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Nevada County youth organizations adjust to public health requirements

Victoria Penate
Staff Writer


NEO: To contact, volunteer, or find out more about NEO, visit http://www.neoyouthcenter.org

The Friendship Club: To contact, volunteer, or find out more about The Friendship Club, visit http://www.friendshipclub.org

4-H: Contact or find out more about Nevada County 4-H at http://www.ucanr.edu/sites/nevadacounty4h

Nevada City Little League: Find updates regarding the league at http://www.nevadacitybaseball.com/home

As COVID-19-related restrictions on large gatherings remain in place, local youth organizations have adjusted their plans accordingly, moving some into a virtual space and canceling others.

New Events and Opportunities, known as NEO — a youth center and empowerment program — is working hard to bring social activities to teens and young adults who are struggling to stay connected while schools employ distance learning.

“One of the goals of the organization has always been to reduce youth isolation, and we never foresaw the isolation that youth are facing right now, so we’re doing all we can to address that,” said Lynn Skrukrud, cofounder and director of operations at NEO.

Skrukrud, alongside fellow cofounder and director Halli Ellis-Edwards, has organized a variety of activities for youth who would normally be able to frequent the NEO youth center.

They are currently offering regular virtual hangouts, some with a set topic of conversation and others simply for unstructured social time, as well as more involved activities like an online open mic night for the youth to share their talents.

Skrukrud mentioned that in light of a recently canceled fundraiser and uncertainty as to event opportunities for the rest of the year, donations from the community go an especially long way at this time.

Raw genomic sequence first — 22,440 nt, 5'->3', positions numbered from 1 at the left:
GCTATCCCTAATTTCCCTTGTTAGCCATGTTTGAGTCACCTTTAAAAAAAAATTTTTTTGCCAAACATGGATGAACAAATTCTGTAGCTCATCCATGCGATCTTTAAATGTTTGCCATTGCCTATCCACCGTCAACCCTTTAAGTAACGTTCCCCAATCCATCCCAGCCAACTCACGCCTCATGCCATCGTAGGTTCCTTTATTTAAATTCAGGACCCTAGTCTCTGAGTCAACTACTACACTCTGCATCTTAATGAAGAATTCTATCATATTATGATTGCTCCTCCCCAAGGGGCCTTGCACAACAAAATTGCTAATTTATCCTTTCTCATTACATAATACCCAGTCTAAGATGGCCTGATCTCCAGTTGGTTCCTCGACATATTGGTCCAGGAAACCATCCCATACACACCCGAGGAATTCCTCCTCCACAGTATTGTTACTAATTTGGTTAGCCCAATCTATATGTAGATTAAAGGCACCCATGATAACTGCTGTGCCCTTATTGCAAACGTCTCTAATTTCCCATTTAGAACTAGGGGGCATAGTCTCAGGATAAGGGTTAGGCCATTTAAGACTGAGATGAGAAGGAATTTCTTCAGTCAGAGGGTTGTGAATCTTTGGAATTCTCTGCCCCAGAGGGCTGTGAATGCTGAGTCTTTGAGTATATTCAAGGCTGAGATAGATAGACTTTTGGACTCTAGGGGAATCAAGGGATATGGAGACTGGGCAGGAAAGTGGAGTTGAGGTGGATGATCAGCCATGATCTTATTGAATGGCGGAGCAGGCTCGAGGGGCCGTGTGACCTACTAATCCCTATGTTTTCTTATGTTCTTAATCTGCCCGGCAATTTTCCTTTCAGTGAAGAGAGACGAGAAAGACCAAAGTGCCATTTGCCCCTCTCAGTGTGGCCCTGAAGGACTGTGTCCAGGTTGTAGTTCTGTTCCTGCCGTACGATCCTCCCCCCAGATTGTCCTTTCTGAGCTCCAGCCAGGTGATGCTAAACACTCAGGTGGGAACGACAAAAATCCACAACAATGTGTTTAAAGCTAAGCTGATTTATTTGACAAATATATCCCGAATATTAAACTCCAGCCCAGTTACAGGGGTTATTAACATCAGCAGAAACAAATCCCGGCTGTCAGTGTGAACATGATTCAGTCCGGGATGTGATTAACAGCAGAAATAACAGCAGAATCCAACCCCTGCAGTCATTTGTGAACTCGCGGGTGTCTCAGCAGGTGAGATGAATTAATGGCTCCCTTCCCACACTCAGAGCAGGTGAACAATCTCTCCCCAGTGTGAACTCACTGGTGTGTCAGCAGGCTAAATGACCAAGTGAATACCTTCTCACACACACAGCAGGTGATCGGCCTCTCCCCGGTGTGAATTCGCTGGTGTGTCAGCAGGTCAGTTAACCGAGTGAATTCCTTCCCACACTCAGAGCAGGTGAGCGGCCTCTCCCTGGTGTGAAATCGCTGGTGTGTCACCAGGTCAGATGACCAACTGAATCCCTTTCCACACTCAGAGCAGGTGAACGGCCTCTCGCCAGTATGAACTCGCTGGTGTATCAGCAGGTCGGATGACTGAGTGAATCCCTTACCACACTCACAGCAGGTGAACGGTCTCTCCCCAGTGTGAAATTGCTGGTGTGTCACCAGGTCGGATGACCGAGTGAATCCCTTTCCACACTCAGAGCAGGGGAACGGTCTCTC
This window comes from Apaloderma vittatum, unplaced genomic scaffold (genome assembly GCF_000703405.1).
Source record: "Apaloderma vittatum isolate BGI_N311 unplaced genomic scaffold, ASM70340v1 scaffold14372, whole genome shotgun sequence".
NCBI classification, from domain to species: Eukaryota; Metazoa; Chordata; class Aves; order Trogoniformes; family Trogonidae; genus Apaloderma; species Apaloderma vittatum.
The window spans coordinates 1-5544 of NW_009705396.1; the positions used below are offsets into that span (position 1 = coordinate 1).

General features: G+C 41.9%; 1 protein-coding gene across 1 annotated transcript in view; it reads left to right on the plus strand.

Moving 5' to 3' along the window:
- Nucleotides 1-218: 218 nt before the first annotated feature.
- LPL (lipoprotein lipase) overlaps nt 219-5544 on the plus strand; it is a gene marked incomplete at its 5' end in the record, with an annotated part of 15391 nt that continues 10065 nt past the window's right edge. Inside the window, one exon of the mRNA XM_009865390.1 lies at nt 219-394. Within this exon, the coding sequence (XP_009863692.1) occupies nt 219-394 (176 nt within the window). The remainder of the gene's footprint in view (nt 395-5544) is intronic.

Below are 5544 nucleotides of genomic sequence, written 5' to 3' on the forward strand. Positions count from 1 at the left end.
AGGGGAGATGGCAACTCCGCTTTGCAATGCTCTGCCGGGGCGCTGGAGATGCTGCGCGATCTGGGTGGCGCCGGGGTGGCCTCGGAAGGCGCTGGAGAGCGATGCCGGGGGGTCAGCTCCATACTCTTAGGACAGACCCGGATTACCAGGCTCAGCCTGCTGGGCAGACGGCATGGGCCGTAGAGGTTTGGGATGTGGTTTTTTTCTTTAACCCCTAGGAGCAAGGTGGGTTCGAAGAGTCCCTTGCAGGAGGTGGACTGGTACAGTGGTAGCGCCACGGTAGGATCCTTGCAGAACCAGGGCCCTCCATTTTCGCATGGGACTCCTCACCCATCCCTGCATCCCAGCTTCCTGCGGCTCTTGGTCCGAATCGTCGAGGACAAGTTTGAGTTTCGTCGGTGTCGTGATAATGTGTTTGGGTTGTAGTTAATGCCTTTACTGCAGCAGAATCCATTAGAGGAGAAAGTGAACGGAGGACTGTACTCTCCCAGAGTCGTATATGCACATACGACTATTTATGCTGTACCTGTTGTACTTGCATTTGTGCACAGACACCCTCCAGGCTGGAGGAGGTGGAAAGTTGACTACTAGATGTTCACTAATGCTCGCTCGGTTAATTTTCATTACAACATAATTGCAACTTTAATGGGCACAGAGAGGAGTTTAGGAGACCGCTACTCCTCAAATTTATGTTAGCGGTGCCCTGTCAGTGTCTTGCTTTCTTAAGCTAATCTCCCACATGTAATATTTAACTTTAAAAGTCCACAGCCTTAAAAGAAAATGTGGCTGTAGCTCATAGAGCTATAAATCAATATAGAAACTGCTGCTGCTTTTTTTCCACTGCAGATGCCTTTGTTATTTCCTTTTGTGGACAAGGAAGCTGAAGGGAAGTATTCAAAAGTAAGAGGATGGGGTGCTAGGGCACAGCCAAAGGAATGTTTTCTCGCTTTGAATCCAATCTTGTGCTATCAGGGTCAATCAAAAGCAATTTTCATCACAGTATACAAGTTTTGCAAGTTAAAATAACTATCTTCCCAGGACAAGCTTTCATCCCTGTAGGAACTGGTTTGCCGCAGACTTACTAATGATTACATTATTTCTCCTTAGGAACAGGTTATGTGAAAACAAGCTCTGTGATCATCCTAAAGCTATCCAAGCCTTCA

With the help of donations from Grass Valley Rotary Club, NEO recently delivered around 30 care packages to some of the youth involved in the program, providing them with snacks and materials such as worksheets to keep entertained.

“We wanted to let the youth know that we’re still here thinking about them and caring about them,” said Skrukrud.

The Friendship Club, a long-term program dedicated to helping at-risk girls in western Nevada County, also continues to provide support to members while maintaining physical distancing.

“We had to pivot quickly into virtual operation, and all of our programs are still up and running through virtual meetings,” said Cassie Robertson, community outreach director of the organization.

According to Robertson, The Friendship Club is providing support for a wide variety of needs when planning its current programming. Cohort meetings have ranged from the show-and-tell of pets to discussions on how the current inability to be at school can affect mental wellness.

A stay-at-home highlight for the organization was a grad night celebration held last week, honoring its nine graduating seniors in the program. Each girl was invited to either write or record a senior speech, which was then featured on-air by KNCO radio.


As of mid-March, Nevada County 4-H has moved all youth enrichment activities online as well, including project groups, meetings, and instructional workshops.

“All in-person activity has been canceled, but some of our 4-H projects have been able to design creative ways to continue learning,” said Jill Simmons, community education specialist at Nevada County 4-H.

According to Simmons, youth involved in the program have still been able to connect with adult group leaders for instruction in activities, including a Mother’s Day flower arrangement workshop and a take-and-go quilting kit to be worked on at home.

Some youth organizations have had no choice but to fully stop activity, including Nevada City Little League, which has canceled this year’s spring season.

“We know it’ll really help the kids to get back into playing, but we are at the mercy of what is possible for our local parks, so it will be dictated by the city of Nevada City, health department, and CDC,” said Josh Van Matre, president of Nevada City Little League.

VanMatre added that Nevada City Little League specifically relies largely on permissions granted by local parks and school districts, whose baseball diamonds are used for practices and games.

Due to the spring cancellation, the league has offered refunds to all members and is waiting for further guidance to determine whether the season can be replaced later in the year.

“When they give us the go-ahead to resume youth sports, we’re going to do whatever we can to have a season, whether that’s in a Fall Ball season form or a regular Little League season,” said VanMatre.


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Victoria Penate is a staff writer for The Union.

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